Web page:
Seneca's letter no. 20, part II: despising wealth
If you are familiar with Seneca's letters from reading one of the many editions not containing all of them, you almost certainly do not know letter no 20. The reason that it is not included in selections is - most likely - that it seem to consist of parts of two letters pieced together. In the first part Seneca talks about the importance of having an internally consistent set of values. He then, quite abruptly, talks about how important it is for our tranquility that we become able to sustain ourselves on a bare minimum.
Obviously, this is the kind of talk that has lead a lot of people to accuse Seneca of being a hypocrite - since he was one of the richest men in Rome when he wrote those lines. However, Seneca's position is not that it is contrary to Stoicism to possess wealth but that it is paramount that we do not make our happiness depend on any amount of wealth large enough to make us fear losing it. As he puts it in letter 18:
“I do not forbid you to possess wealth; I only seek to make you fearless in possessing it”.
Fear is to expect future pain. The fear of poverty is the fear of not being able to sustain ourself - and not being able to support anyone who might depend on us. Seneca is making the point that it is not painful to live a life based on natural needs and that if we do so we are well on our way to eradicate the fear of poverty.
The flock of dependents Seneca talks about below is not our family. He is talking about slaves and other servants and probably also of clients. In other words, Seneca's contemporary readers were encouraged to withdraw from some of the most fundamental aspects of what it meant to be a privileged Roman. That we don’t have slaves and clients now does obviously not mean that Seneca is not talking to us.
“You say, "What will happen to my flock of dependents if the family does not have an income?" Once you stop feeding that flock, it will feed itself. Or else poverty will teach you what you cannot teach yourself: your real, true friends will stay by you even then, while anyone who was not clinging to you but to something else will depart from you. Should we not love poverty for this if for nothing else? It will show you who your friends are. O, when will that day come when no one will lie to you for the sake of the office you hold!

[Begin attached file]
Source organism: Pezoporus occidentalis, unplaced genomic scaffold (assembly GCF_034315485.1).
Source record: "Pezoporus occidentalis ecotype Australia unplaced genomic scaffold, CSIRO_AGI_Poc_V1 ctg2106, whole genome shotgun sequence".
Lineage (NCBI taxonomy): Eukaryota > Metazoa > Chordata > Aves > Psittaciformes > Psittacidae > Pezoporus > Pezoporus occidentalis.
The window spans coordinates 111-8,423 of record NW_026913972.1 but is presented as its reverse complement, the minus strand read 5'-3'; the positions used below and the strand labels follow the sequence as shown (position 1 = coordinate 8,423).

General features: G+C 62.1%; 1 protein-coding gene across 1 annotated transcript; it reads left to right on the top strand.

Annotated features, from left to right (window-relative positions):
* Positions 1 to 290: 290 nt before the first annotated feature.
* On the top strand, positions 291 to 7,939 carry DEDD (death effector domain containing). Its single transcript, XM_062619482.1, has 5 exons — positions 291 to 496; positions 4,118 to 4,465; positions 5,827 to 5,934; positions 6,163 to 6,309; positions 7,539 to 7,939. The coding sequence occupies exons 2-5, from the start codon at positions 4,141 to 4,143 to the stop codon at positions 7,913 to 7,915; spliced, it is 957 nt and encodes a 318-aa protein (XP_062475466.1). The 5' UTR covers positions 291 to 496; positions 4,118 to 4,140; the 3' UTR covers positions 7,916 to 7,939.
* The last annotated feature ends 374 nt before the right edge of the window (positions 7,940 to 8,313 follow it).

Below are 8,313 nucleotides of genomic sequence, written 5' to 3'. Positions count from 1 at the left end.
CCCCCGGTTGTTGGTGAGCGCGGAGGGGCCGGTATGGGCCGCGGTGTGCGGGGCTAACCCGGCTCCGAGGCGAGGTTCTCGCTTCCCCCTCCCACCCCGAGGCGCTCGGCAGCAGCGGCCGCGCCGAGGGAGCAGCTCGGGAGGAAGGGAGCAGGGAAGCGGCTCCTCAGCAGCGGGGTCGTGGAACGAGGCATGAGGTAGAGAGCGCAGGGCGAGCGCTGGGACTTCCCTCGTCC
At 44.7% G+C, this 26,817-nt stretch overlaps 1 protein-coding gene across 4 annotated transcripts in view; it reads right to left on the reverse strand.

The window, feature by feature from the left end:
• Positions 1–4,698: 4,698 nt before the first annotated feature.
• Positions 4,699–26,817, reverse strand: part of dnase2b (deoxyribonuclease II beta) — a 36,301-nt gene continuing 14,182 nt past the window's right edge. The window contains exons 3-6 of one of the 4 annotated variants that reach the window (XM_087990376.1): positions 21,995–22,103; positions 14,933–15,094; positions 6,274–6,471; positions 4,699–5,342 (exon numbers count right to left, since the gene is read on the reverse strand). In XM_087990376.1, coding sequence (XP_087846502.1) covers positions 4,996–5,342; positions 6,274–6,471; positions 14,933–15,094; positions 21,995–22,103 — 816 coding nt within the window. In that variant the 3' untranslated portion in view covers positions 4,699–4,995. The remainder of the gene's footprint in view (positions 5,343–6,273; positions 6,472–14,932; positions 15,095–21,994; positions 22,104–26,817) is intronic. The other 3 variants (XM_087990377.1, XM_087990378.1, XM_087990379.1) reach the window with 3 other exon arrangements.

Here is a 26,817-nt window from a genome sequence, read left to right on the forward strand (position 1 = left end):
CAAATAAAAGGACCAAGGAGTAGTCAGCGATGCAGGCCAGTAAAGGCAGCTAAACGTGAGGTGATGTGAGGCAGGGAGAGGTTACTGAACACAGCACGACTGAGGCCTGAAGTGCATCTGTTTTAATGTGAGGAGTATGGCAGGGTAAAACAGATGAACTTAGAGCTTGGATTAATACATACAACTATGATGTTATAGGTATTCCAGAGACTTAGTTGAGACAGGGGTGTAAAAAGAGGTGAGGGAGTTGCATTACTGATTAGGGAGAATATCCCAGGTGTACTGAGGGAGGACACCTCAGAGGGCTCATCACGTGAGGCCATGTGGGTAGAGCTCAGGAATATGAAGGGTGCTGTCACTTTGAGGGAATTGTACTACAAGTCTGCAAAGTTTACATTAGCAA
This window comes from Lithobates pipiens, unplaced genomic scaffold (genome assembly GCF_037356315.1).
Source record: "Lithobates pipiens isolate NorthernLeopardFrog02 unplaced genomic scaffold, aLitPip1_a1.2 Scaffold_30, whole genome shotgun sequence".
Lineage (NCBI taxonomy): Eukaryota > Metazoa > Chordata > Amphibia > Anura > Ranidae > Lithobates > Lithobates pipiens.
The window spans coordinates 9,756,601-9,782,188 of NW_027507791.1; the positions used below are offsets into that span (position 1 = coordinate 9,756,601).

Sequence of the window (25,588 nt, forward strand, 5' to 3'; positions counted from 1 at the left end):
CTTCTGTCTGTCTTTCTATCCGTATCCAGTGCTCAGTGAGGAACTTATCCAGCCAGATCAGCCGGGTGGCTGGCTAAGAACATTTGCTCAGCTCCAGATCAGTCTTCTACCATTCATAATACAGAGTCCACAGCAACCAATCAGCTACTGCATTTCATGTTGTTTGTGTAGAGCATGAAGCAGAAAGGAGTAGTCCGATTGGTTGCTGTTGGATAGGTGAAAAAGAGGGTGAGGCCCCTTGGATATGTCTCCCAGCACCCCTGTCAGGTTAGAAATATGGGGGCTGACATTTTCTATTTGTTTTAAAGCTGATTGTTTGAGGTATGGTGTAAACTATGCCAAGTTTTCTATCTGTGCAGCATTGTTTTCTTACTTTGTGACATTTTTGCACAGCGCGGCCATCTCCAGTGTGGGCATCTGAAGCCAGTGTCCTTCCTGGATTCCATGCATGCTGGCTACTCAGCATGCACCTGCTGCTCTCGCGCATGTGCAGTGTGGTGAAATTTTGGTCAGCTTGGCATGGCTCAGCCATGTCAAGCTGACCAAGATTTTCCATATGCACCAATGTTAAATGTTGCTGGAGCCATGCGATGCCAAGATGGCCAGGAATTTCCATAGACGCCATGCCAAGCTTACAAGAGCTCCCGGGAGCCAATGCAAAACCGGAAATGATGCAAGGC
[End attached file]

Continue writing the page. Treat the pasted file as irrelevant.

Therefore leave every other prayer in God's hands, and direct your thoughts, your cares, your wishes, to this alone: contentment with yourself and with the goods that come from yourself. What prosperity could be nearer at hand? Trim yourself back to that small fortune that chance cannot take away.
And to make that easier for you to do, this letter's remittance will make reference to it. I'll deliver that immediately. Although you may complain, my payments are still to be made, quite willingly, by Epicurus:
“Believe me, your speech will be more impressive on a pallet and in shabby clothing.
Then, you won't only be speaking; you'll be proving what you say”.
I certainly hear the words of our friend Demetrius differently after seeing how he slept: not only without a mattress but even without a blanket! He doesn't just preach the truth; he gives testimony to it.
"What's this? Can't one despise wealth while it is in one's pocket?" Why not? There is greatness of spirit also in the person who sees wealth heaped up around him and laughs long and loud for sheer amazement that it has come to him. Others tell him it is his; on his own he scarcely realizes it. It is a great thing not to be corrupted by living amid riches; great is the man who is a pauper in his wealth.
You say, "I do not know how such a man would bear poverty if he should come into it." Nor do I know, Epicurus, whether your boastful pauper would scoff at wealth if he should come into it. So we must evaluate the mind of each, and examine them to see whether the one relishes his poverty and whether the other declines to relish his wealth. Otherwise the pallet and shabby clothes are but little proof of good intent, if it is not also apparent that the person is enduring them by preference rather than of necessity.
But it is a promising sign when a person does not rush out to get them as if they were better clothes, yet still prepares himself for them as easy enough to bear. And it is easy, Lucilius; in fact, when you have rehearsed for it long before, it is enjoyable too. For there is something in such garments without which nothing else is enjoyable: there is tranquility.
So I think it is really necessary to do what I told you in my letter great men have often done: set aside some days when by making a pretense of poverty we train ourselves for the real thing. We should do it all the more since we are steeped in luxuries, and think everything harsh and difficult. Better to wake the mind from sleep; pinch it, and remind it of how little our nature actually requires. No one is born rich: everyone who comes forth into the light is ordered to be content with milk and a bit of cloth. From such beginnings do we come, and yet now whole kingdoms are not big enough for us!"
- Seneca, Letters 20.7-13